Then enable the new config and restart Nginx:
cd /etc/nginx/ 
sudo ln -s ../sites-available/yoursite.conf .
sudo service nginx restart

At this point you are a pretty optimized Drupal base that ca scale pretty well, vertically at least.

Shared File system

One roadblock to scaling Drupal horizontally is the fact it stores some files/content in the local file system(Uploaded files).
Obviously that's problematic as we don't want multiple webheads which each their own independent file system.

The answer is to use a shared file system, some options are:
  • A NFS share: Problem is that it creates another single point of failure
  • GlusterFs : While that sounds like a good option it's a much more complex solution than I wish for.

In my case I ended-up using Amazon S3 in part because I was already on an Amazon infrastructure.
There are advantages to S3:
  • Very reliable & redundant
  • More or less no scaling limit
  • Very affordable
  • There are good tools to use / access it
  • Can easily leverage Amazon CDN later if needed.

But there are also some serious drawbacks to consider:
  • While it's reliable it can also be slow (high latency)
  • It's HTTP based so while read and writes are fairly fast forget doing any sort of search.
  • Everything is stored together, there is no real concept of directories internally.

So anyway what I did is create an S3 bucket and mount it locally, WITH A LOCAL CACHE, that part is very important because of the potential, albeit rare, high latency issues S3 can have.

It's very important to realize the trade-offs of S3. For example we had once script that would search/iterate a folder for files to process, on S3 that was so slow as to be unusable. That code was modified so it knew individual files paths rather than having to search. Forget about using tools such as find or grep against an S3 file system, although you can run them on the cached copy of course.

Create the S3 backed file storage

First you will want to create an S3 bucket, this explains this well:

Then install s3fs
Be very careful that there are two different software called s3fs and you want to be sure you have the right one. Also the ubuntu repos had a very obsolete version !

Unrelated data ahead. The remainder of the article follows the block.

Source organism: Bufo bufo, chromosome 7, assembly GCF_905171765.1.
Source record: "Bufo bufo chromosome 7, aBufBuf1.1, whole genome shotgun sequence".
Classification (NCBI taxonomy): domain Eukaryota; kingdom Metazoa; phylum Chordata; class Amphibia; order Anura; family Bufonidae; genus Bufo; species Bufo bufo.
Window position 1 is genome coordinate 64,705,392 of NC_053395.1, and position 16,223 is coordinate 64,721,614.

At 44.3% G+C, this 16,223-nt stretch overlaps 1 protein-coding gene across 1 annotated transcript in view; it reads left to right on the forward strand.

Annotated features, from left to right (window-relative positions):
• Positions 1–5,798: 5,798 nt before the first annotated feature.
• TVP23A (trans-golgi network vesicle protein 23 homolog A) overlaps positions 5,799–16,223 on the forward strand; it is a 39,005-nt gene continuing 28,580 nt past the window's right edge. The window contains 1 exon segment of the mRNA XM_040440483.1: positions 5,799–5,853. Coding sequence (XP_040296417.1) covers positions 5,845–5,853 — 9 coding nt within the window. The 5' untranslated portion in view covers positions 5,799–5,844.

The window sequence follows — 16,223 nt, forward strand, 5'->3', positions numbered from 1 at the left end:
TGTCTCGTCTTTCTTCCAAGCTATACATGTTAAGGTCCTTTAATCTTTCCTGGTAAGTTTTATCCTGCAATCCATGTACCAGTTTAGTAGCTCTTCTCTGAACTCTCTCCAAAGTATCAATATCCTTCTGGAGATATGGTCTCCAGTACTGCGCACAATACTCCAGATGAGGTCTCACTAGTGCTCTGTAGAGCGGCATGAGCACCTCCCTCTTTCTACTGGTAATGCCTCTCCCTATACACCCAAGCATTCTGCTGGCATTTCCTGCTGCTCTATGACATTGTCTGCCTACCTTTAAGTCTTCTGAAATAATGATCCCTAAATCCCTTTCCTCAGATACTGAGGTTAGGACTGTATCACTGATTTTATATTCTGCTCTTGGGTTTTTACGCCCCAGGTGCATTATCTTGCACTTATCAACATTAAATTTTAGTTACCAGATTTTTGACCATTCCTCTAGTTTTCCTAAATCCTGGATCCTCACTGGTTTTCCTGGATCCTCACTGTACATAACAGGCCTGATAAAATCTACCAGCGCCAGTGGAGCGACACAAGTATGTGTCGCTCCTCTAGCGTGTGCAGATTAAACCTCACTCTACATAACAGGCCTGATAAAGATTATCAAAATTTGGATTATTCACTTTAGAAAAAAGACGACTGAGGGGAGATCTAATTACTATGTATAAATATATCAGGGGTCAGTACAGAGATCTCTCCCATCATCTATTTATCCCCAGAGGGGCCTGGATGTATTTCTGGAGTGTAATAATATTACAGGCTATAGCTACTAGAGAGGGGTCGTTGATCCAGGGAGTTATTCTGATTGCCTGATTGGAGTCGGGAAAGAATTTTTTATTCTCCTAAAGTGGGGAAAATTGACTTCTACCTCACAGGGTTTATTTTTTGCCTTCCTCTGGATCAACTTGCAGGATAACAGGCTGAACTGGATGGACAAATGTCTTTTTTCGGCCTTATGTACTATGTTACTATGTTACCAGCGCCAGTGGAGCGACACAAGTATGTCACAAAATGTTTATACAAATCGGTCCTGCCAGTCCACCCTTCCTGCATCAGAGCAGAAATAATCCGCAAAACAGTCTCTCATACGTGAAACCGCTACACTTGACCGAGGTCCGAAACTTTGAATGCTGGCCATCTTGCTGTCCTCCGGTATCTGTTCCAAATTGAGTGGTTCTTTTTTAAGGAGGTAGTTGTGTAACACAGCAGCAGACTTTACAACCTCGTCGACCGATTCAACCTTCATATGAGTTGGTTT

So I installed s3fs from source to make sure it was the correct and recent version.
sudo apt-get install build-essential libfuse-dev fuse-utils libcurl4-openssl-dev libxml2-dev mime-support
tar xzvf s3fs-1.71.tar.gz
cd s3fs-1.71
sudo make install

Create the /etc/passwd-s3fs an save the S3 Bucket IAM key and password in it (again refer to this link)
sudo vi /etc/passwd-s3fs
// Save the key and passwrod in there separated by a colon (key:password)
sudo chmod 640 /etc/passwd-s3fs

The I created the drupal file folder (where we will mount the S3 bucket)
As well as a location for the local cache (here /data/s3_cache)
sudo mkdir /usr/share/drupal/sites/default/files/
sudo mkdir /data/s3_cache
sudo chown www-data:ubuntu /usr/share/drupal/sites/default/files/
sudo chown www-data:ubuntu /data/s3_cache/

Then we will want to set that share to be automatically mounted, with the cache activated
sudo vi /etc/fstab
s3fs#rivetandsway-web-test /usr/share/drupal/sites/default/files fuse allow_other,_netdev,uid=33,gid=33,use_cache=/data/s3_cache/ 0 0

Now we can mount it and use it
sudo mount /usr/share/drupal/sites/default/files

End result

At that point it's possible to scale horizontally.

Even better I was able to create an image (AMI) from this webhead and then be able to juts launch more instances either manually or on demand, behind a load balancer, making for a much more reliable and scalable site.
Another benefit is that it makes it easy to take instance in and out say for maintenance with very little impct on the customers.

While it might seem counter intuitive that each instance would have it's own Redis and APC caches, it's actually beneficial in my opinion:
  • It makes each instance mostly standalone (other than the Db and S3 connections)